Last December I bought a used Saris "CycleOps "PowerTap" power meter kit that I saw on Craigslist.org. Basically it's a bicycle-wheel hub that has an internal Watts meter. That is, it measures how much power I'm sending to the rear wheel, in Watts. Neat device that is helpful in training, and also allows you to save each ride's data to your PC for detailed analysis and record-keeping.
Car engines are measured in horsepower, but we mere humans put out only between 0.1 to 1.6 horespower, so we measure it in the more impressive-sounding Watts equivalent: 75W to 1200W. (That is my typical power output range, by the way, from easy cruising to full sprint.) The PowerTap includes a cyclometer (bicycle computer; the kit's CPU) with an LCD display that mounts on the handlebars, so you can constantly check your power output, plus the usual speed, time, etc., and also heart-rate. This picture shows a newer wireless unit; mine is the older wired type.
Actually, I have two older PowerTaps now: The first PowerTap I bought (black CPU with serial dock) had a semi-faulty CPU that dropped the data from the hub about 30-40% of the time, and also never worked with the older serial dock connecting it to my PC (it didn't work with a newer USB dock either). I ended up buying a second used full PowerTap kit (newer yellow CPU with USB dock). I tried to save money, oh well, but the good news is that I now have two PowerTap wheels and wiring harnesses so I can keep one on my 10-speed training bike and the other on my 9-speed commuter bike. Still, I may sell the extra wheel, HR chest-strap and wiring harness (the semi-faulty CPU and the serial dock are included free!), so if you want a slightly used PowerTap hub on a Bontrager Aero wheel, drop me a line using the "comments" link below.
Without a power meter you have to rely on carefully-staged, timed rides to measure your training progress. You might, say, use Old La Honda Road in Woodside to measure your speed during 20-minute intervals (well, for me, as that's about how long it takes me to climb that hill). Ride that several times a year, using the same bike and other equipment, and keep records, and then see if you are getting faster or slower. Trouble is, things like wind, temperature, road conditions, barometric pressure, tires, chain lubrication etc. all add up to create substantial variables that can overwhelm your actual training results. I know this from personal experience! The PowerTap, on the other hand, reads accurately no matter what. Power is power. And you don't have to test on one specific section of road to measure your progress. Just ride as hard as you can for whatever interval you want to compare, on whatever road suits you at the time. 20 minutes at full power is always the same regardless of the conditions... well, sort of: Your body still reacts to your diet, your form, etc., so power still varies accordingly. But at least you eliminate the outside variables so you can compare how your body is progressing.
So, how has this PowerTap changed my life? Well, in several ways:
It has helped me refine my pacing during intervals:
That is, I can use the PowerTap CPU's display to read my current power, and I just ride at the correct power I am capable of for a given interval length. I now know what my power output should be for various interval lengths between 5 seconds to 20 minutes and even longer. This is a huge help in training because I have discovered that I was riding too hard in my longer intervals, but not hard enough in my shorter intervals. Also, I have discovered that I was riding too fast at the beginnings of my intervals, then fading toward the ends. Using my heart-rate monitor for pacing was partly to blame, because HR is slow to respond to workout intensities, but it's also human nature to go too fast instead of pacing ourselves smoothly.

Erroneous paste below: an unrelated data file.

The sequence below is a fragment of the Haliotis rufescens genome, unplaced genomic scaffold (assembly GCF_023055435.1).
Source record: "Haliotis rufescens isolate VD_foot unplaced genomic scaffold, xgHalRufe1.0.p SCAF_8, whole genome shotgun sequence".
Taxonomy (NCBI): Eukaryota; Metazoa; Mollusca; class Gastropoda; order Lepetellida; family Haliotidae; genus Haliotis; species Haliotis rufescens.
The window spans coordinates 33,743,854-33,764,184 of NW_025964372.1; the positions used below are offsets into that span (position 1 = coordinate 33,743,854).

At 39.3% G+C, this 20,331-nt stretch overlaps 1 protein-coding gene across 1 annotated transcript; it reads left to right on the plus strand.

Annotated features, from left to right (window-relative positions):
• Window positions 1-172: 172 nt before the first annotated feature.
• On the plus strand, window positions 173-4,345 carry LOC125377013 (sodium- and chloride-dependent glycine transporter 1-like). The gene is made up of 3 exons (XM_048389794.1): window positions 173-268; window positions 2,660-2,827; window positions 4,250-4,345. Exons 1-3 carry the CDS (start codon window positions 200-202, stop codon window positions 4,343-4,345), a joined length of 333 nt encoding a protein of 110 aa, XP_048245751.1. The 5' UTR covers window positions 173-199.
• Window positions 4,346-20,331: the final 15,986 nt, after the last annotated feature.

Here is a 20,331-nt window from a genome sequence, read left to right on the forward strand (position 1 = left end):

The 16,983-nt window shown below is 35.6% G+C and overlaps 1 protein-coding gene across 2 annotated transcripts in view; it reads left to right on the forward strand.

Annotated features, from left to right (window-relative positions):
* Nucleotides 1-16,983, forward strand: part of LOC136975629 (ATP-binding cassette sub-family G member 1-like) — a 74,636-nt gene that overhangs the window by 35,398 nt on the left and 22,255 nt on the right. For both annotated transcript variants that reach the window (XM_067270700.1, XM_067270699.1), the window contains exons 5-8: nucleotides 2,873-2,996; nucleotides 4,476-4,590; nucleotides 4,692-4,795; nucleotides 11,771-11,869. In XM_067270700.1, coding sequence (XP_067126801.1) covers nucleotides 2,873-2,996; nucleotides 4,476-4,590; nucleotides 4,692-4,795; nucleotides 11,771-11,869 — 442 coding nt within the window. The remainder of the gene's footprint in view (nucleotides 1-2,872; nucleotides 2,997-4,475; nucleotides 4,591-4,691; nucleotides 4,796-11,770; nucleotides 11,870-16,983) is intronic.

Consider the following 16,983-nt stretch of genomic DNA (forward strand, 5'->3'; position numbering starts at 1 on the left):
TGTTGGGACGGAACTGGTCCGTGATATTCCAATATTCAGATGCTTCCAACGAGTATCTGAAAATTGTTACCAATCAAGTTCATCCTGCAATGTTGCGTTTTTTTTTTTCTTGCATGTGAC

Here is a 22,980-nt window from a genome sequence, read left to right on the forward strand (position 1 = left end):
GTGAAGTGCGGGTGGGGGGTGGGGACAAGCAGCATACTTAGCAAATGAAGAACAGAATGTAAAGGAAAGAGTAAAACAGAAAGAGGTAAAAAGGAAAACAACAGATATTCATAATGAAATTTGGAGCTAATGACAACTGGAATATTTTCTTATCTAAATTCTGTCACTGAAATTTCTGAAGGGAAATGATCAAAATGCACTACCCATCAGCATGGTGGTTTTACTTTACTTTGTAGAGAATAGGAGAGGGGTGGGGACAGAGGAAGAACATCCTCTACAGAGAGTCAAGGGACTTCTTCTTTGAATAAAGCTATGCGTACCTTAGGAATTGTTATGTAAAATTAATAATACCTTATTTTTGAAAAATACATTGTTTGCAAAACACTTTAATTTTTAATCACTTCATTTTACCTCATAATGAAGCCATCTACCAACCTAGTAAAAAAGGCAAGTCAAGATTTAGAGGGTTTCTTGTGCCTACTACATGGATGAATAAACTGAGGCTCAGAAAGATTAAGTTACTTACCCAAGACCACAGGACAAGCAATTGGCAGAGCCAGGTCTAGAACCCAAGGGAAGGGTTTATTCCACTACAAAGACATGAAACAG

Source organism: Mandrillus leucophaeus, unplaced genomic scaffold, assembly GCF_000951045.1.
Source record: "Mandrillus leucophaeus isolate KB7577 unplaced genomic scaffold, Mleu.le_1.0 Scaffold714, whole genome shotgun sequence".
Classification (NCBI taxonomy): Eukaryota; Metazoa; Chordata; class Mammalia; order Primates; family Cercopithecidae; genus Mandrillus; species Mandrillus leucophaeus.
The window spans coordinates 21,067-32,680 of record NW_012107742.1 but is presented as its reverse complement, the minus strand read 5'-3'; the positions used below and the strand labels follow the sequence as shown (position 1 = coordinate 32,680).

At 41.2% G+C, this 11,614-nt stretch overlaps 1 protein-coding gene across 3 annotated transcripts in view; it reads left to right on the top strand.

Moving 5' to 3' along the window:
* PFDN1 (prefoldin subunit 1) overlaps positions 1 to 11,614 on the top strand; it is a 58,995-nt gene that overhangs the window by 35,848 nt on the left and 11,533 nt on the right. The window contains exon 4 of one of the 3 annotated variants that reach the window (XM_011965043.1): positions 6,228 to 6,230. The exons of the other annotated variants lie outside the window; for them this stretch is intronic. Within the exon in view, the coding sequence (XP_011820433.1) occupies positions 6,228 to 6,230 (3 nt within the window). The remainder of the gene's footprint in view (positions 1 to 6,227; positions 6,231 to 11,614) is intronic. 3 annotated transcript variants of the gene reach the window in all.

It has helped me further define my relative strengths and weaknesses:
This is the "love/hate" part: You can't hide the results when you use a power meter! It's cool to see your strengths, and to see confirmation that your training is making you faster. But it sucks to see high-tech confirmation of your shortcomings. Some of the experts have come up with a "power profile" chart you can use to gauge your power compared to other cyclists that ranks you within a range from "world-class" to "untrained novice." According to this chart I'm still very much a sprinter! A pretty good sprinter actually. Not world-class, but not bad at all. And I'm not much of a climber, though I'm still fast enough to keep up with the fast guys some of the time. It's kind of reassuring to know this stuff. I haven't finished my complete power profile, but will try to do that soon. I'm really curious what my maximum 1-minute power is, but figuring that out is a demanding test that's hard to fit into my routine.
In the future:
The PowerTap, combined with better software, will allow me to better assess if I'm training too much or too little (you'd think our bodies would tell us, but they often lie!). I just need to spend more money to buy the more sophisticated "TrainingPeaks WKO+" software. I'm still using Saris's "PowerAgent" software which is pretty good, but lacks some of the cooler features of WKO+. Specifically, the "Normalized Power," "Intensity Factor," and "Training Stress Score" that WKO+ tracks really indicate the long-term training load we are under, and can predict very accurately whether we need to back off or go harder during the season.
And soon, once I have enough ride records with power data, I will know better whether the rigorous year-round training Coach Mark got me started on is helping or not. But for now I just have to hope that is is!